Walking in darkness, despite the birdsong that spoke of day, she made her way into Aokigahara, the Sea of Trees. Her footsteps were small and measured, almost as if the feet moved independently of her. From the way she put out a hand to verify her position occasionally, an observer might have thought she was navigating by her sense of touch.
The observer would have been partly correct. Kemushi knew the number of steps to the first turning, and the second. But trees sometimes fall. She always checked certain ones to know they were still standing. If she tripped over a fallen trunk and fell, she might lose her orientation and never find the hermit's aek in this woods, let alone find her way back to the village. She knew the shack was out here, but she could only find it by following the precise route she had followed the first time she had found him. If she deviated by a single step the hut would not be there.
Fortunately Kemushi had an excellent memory. It was good at remembering whatever she wished. It was equally adept at not recalling things she preferred not to face, according to Dr. Wu.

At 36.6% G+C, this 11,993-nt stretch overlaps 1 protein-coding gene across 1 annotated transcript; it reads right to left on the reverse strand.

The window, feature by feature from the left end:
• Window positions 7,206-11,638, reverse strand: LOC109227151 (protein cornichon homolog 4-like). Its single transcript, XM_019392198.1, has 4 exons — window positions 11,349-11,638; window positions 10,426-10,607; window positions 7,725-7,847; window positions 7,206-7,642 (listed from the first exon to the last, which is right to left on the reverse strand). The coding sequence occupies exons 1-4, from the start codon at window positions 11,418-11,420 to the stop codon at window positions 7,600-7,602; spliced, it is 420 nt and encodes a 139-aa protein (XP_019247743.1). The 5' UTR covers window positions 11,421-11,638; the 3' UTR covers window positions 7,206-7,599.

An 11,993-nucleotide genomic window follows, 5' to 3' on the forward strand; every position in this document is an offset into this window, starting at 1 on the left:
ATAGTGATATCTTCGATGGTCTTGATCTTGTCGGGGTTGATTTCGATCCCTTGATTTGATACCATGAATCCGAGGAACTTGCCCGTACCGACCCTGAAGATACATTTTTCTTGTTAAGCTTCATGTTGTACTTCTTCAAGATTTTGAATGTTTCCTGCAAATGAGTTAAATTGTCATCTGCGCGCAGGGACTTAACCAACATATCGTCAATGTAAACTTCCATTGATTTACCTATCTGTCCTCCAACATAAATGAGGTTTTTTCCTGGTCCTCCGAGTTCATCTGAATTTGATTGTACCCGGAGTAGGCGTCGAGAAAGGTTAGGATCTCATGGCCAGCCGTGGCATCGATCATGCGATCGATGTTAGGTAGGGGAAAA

At the thought of Wu she had to smile inside. He was a kind man, but his serenity was so easily ruptured whenever she tried to speak to him about Tsuneo, whom he considered imaginary. (The Hermit, on the other hand, never tried to tell her that Wu was a delusion.)
“Woolly bear, you must learn to cast these illusions aside, or you will never make progress,” Wu had told her, many times. “You must deal with reality, eventually, or you will sleep forever.”
“And what if I do?” she had retorted. “You say this world is an illusion. What of it? All worlds are illusions. Didn't you tell me that once? All illusions, from particles to people to planets.”
“It's not the same thing at all,” he had said, exasperated. “This sanctuary I built for all of us is an illusion. If you want to argue philosophy, then maybe the medical link bed that is sustaining your body and keeping your brain active is an illusion. But you and your situation are not – or else I am talking to myself.”